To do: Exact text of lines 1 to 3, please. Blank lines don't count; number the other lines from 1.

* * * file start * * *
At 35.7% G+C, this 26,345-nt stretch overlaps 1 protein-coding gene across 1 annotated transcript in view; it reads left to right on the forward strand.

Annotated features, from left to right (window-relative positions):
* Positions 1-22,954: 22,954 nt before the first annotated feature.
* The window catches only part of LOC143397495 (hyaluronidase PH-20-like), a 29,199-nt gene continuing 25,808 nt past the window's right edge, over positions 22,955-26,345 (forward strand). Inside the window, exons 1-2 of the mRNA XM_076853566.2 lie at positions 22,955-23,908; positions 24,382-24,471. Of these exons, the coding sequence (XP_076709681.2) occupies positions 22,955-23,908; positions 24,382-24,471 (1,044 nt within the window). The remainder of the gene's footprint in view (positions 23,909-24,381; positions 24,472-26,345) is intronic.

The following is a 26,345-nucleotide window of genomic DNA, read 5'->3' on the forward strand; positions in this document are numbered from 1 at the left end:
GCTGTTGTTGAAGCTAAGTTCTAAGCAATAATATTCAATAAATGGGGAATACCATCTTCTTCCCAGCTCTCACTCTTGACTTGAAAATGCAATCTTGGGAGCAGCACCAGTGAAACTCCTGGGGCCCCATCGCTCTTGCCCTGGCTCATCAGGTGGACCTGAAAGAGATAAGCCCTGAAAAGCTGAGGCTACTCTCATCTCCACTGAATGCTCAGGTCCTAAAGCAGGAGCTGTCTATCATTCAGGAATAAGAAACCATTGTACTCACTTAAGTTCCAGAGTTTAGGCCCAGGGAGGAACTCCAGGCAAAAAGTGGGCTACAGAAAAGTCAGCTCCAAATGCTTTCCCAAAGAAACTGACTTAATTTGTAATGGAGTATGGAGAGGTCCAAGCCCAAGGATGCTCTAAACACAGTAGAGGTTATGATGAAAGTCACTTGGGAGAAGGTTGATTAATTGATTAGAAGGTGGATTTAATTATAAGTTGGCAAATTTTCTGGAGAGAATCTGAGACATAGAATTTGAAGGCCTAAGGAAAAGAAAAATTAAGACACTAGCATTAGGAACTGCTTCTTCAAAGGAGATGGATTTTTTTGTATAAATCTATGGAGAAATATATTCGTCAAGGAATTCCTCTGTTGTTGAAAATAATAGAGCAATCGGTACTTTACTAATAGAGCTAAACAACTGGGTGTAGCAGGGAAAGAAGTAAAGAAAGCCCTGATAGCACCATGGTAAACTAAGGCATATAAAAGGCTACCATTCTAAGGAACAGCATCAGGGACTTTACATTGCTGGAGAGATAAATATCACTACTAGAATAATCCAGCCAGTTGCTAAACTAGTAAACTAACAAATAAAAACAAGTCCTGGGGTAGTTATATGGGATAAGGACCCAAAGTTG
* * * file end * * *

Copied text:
At 35.7% G+C, this 26,345-nt stretch overlaps 1 protein-coding gene across 1 annotated transcript in view; it reads left to right on the forward strand.

Annotated features, from left to right (window-relative positions):
* Positions 1-22,954: 22,954 nt before the first annotated feature.